Hospitals that join the pay-for-quality experiment launched last week by HHS and the Premier hospital alliance could be penalized with a reduction in Medicare payments if they do not improve performance, a feature of the demonstration project that some said could spell trouble for participation.
Jointly run by Premier and the Centers for Medicare and Medicaid Services, the demo project is designed to test an entirely new, performance-based payment system that will "improve the quality of care at all participating hospitals," HHS Secretary Tommy Thompson said last week in Washington.
"Think of it as a bonus system for hospitals," Thompson said.
But the penalty provisions of that system were somewhat unexpected. Premier hospitals that were considering participating had been assured that the project would carry no risk of squeezing their already-tight Medicare margins. Some policy leaders have said the risk of penalty would seriously flaw the experiment (June 30, p. 6).
If the project is successful, CMS Administrator Tom Scully would like to implement performance-based incentives across the Medicare program, which would require an act of Congress.
Under the project, which was given a budgetary green light late last month, hospitals that demonstrate they are in the top 10% of quality in five clinical areas-coronary artery bypass surgery, heart attack, heart failure, hip and knee replacements and pneumonia-will receive a 2% bonus on their Medicare payments. Hospitals in the second 10% will receive a 1% bonus.
The CMS will pay out $21 million in bonuses over the three-year project, which will employ Premier's "Perspective" clinical repository that houses performance data from 550 hospitals. Premier's database is "the best existing data collection" available to the industry, Scully said last week.
To help offset the cost of the performance bonuses, the CMS plans in the third year of the demonstration to cut Medicare payments 2% for the poorest performing 10% of hospitals that show no improvement. Those in the next 10% of poorest performers that don't improve will see their payments decline 1%.
Officials at the American Hospital Association "want to be certain that this doesn't become a tool to squeeze down payments," AHA spokesman Richard Wade said. It was not a mistake to include the penalties, Wade said, but it's important to strike the right balance between boosting quality and further "ratcheting down payments."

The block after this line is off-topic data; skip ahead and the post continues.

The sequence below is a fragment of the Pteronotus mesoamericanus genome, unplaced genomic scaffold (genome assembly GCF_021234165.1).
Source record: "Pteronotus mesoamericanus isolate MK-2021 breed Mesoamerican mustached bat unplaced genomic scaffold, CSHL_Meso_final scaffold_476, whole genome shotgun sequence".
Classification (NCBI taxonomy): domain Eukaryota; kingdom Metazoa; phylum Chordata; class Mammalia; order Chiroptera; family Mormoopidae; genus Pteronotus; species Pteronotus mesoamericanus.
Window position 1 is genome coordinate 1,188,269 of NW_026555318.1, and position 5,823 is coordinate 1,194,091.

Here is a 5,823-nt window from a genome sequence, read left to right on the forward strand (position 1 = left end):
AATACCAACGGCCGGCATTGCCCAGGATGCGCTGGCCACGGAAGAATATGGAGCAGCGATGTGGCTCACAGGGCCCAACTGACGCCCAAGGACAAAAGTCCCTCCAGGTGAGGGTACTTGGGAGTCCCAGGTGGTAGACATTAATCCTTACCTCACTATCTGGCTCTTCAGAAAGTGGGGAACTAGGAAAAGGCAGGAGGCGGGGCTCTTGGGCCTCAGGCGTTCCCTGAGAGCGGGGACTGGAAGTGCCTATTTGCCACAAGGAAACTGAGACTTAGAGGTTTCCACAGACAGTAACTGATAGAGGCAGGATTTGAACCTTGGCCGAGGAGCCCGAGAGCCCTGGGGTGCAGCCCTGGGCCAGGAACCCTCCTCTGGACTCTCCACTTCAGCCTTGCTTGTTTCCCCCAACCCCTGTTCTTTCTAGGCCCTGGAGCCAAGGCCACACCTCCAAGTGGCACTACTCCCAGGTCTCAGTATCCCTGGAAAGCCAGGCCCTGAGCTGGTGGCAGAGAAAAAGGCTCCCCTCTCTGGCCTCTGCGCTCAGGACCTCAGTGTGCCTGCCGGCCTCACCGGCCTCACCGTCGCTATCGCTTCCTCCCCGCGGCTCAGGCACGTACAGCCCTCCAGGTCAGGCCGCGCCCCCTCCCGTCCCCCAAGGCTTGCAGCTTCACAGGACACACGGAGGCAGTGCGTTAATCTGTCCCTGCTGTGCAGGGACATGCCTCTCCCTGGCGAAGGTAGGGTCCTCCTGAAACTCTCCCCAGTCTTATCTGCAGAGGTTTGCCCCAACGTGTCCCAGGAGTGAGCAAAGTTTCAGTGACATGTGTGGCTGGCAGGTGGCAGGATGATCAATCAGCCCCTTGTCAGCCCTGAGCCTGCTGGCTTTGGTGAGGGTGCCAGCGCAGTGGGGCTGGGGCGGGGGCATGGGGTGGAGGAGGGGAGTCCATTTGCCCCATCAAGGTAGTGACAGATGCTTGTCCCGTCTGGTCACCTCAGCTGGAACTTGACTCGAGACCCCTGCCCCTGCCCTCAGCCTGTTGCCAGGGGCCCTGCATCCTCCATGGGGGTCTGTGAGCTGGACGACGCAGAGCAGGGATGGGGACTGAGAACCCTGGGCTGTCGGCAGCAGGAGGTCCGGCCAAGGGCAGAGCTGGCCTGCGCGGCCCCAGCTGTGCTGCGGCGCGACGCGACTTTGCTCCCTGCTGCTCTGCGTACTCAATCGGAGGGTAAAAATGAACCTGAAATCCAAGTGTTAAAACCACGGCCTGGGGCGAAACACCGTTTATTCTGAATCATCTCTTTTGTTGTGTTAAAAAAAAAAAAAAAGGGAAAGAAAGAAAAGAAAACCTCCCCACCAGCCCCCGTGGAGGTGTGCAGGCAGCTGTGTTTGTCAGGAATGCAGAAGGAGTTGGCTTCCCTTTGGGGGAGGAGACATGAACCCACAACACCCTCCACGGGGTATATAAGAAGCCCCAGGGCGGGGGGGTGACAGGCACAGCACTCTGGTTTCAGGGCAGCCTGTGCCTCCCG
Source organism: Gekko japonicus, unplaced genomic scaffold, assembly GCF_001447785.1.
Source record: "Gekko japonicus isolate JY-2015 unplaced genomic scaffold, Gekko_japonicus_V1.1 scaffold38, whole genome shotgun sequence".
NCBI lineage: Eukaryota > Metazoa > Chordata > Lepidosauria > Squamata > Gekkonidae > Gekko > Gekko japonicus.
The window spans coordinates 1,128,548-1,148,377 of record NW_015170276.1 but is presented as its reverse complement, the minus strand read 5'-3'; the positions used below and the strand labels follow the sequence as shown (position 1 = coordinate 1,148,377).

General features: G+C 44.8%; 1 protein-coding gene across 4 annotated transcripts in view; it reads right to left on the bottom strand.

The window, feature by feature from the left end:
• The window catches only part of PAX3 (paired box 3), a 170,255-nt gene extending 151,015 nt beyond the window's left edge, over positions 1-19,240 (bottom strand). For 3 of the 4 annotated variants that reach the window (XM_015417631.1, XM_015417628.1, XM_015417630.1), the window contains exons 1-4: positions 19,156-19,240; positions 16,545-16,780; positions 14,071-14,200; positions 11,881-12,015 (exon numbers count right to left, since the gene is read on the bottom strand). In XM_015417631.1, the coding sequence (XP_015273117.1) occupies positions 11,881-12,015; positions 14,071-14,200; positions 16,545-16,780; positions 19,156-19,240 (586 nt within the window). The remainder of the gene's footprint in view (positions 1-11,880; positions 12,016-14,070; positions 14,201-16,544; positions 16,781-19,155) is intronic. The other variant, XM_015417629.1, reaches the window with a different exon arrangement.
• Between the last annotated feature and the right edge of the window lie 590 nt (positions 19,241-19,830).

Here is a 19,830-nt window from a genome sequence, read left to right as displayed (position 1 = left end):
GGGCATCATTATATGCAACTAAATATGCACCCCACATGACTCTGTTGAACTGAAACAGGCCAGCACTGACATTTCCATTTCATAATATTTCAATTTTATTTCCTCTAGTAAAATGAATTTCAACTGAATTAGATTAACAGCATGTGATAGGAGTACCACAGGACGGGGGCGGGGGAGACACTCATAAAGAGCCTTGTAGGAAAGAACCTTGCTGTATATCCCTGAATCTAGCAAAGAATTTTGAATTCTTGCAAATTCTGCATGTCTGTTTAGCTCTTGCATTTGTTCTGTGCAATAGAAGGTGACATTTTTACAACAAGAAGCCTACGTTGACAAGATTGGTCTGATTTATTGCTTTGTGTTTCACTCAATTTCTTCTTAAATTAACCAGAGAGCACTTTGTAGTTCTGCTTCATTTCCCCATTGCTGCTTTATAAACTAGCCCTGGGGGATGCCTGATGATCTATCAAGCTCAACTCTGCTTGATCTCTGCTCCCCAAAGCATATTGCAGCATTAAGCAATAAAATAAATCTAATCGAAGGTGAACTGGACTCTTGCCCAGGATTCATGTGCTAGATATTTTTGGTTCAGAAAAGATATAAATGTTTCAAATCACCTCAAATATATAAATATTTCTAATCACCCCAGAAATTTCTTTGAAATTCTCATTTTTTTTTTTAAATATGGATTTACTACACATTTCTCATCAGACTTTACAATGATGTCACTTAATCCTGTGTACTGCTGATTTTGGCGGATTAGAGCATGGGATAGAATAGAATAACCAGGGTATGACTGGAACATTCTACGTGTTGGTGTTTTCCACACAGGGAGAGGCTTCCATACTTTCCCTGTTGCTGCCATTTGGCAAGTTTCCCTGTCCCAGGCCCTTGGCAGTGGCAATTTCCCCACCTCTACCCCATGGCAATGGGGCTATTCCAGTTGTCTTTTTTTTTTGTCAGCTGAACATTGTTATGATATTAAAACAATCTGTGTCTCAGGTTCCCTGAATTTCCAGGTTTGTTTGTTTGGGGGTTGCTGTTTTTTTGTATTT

That may be a moot point, however, if all participating hospitals show they've made strides in boosting quality. As long as hospitals show improvement over their performance in the first year of the program, Scully and others said, they will not have to pay a penalty.
"Our hope is that all ships will rise together," Scully said. It's possible, CMS sources said, that no hospitals would have to pay the penalty. Officials expect improvements in quality-such as fewer readmissions-to produce the savings necessary to fund the bonuses.
"This will save money for the Medicare system without any doubt whatsoever," Thompson said.
Some industry officials wondered if the threat of penalties would impede hospital participation or the overall success of the venture.
"Private payers that are testing this concept are not penalizing providers," said Daniel Bourque, group senior vice president at VHA, an Irving, Texas-based healthcare cooperative. "If the government wanted to follow the private-sector model, it wouldn't propose penalties."
Added Mary Grealy, president of the Healthcare Leadership Council: "If you want to convince hospitals (to participate), then you use incentive payments rather than penalties."
G. Edwin Howe, president and CEO of Aurora Health Care, Milwaukee, said the project represented "the most significant change in Medicare reimbursement since the DRG system." Howe, a Premier board member, said he has "been pushing for this project for two years" and plans to volunteer his hospitals to participate.
Until last week's announcement, Howe was under the impression that the pilot would be all carrot with no stick. The penalties "would be a really bad public policy move because it's a demonstration project," Howe said last week.
The move toward "transparency in outcomes" will drive hospitals to participate, said Richard Norling, Premier's CEO. Hospitals can opt out of the project in the second year if they no longer wish to participate, he added. [[[[
-With Cinda Becker